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n Innovation : journal of appropriate librarianship and information work in Southern Africa - Legal impediments to cultural preservation : copyright, contract and global information policy

Volume 2016 Number 53
  • ISSN : 1025-8892
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Abstract

The copyright exceptions for libraries and archives relating to the digital preservation of cultural heritage are inadequate in the laws of many countries. This is exacerbated by the problem of orphan works. Further impediments are posed by the use of technological protection measures to restrict access to content, including works consisting of a mixture of protected and unprotected (i.e., public domain) content. Previous studies also demonstrate that preservation of, and access to, digital community heritage through commercial mechanisms are often inadequate and are bounded by the contractual restrictions contained in end-user license agreements. This article discusses the ethical implications of the copyright vs. contract paradigm using a Rawlsian analysis of information equity. A final section recounts a recent preservation case study involving the digital collections of the University of Wisconsin-Milwaukee Libraries and demonstrates that, in particular circumstances, such digitisation efforts can be successful. While digitising allows documentation and preservation of the history and culture of ethnic groups and nationalities, it also presents challenges in determining ownership and proper description. These issues are highlighted from a practical standpoint, outlining how best practices are developed and how a risk analysis is necessary in determining unclear ownership. The article concludes with a list of recommendations based on both legal and ethical considerations that any revision to copyright law should consider.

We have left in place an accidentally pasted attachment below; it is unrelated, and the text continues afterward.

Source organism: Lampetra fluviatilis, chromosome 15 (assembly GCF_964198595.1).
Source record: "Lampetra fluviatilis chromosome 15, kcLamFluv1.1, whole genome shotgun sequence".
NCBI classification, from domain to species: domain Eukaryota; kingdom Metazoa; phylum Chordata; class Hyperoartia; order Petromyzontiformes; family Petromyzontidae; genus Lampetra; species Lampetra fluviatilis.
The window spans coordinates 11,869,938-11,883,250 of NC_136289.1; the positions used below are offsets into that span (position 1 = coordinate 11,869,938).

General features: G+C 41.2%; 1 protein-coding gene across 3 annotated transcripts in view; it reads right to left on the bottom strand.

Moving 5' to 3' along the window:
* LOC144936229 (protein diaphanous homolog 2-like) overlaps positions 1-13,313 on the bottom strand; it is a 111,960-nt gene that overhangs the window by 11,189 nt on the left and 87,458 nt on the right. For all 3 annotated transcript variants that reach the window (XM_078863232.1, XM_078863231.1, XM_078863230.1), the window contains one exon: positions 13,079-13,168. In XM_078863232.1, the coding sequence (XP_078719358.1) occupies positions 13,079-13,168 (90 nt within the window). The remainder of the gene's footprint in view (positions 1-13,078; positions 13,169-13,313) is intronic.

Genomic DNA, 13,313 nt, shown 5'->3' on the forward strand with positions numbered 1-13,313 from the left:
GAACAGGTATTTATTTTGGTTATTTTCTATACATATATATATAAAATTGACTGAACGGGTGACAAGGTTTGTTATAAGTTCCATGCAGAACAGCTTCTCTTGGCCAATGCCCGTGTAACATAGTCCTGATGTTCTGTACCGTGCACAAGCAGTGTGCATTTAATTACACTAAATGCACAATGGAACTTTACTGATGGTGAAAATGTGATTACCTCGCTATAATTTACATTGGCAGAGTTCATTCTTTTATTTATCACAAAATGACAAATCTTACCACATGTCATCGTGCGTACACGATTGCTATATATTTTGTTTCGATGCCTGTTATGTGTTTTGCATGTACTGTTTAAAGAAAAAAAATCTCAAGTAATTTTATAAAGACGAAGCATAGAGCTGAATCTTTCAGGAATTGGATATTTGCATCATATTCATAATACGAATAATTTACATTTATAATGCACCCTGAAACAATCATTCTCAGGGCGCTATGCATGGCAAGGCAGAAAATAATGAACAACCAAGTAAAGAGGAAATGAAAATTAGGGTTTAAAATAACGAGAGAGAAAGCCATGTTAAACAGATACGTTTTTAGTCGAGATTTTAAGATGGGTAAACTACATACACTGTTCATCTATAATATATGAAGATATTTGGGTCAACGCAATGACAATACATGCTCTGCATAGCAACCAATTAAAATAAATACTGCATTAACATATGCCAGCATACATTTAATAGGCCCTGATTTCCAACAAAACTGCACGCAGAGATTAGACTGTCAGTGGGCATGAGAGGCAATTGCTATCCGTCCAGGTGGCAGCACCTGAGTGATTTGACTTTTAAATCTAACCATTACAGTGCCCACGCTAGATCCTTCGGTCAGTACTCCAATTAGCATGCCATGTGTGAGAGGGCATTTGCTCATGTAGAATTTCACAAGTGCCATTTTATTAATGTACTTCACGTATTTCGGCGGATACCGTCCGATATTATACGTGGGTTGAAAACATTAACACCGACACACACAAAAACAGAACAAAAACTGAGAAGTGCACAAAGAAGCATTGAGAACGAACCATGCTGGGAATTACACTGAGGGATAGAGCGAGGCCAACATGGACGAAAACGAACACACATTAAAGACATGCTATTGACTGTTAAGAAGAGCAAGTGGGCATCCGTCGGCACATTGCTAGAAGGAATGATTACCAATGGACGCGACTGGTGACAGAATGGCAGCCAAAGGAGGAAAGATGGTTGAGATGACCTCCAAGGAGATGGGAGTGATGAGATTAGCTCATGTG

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/content/journal/10520/EJC-4e4fffd32
2016-12-01
2017-11-23

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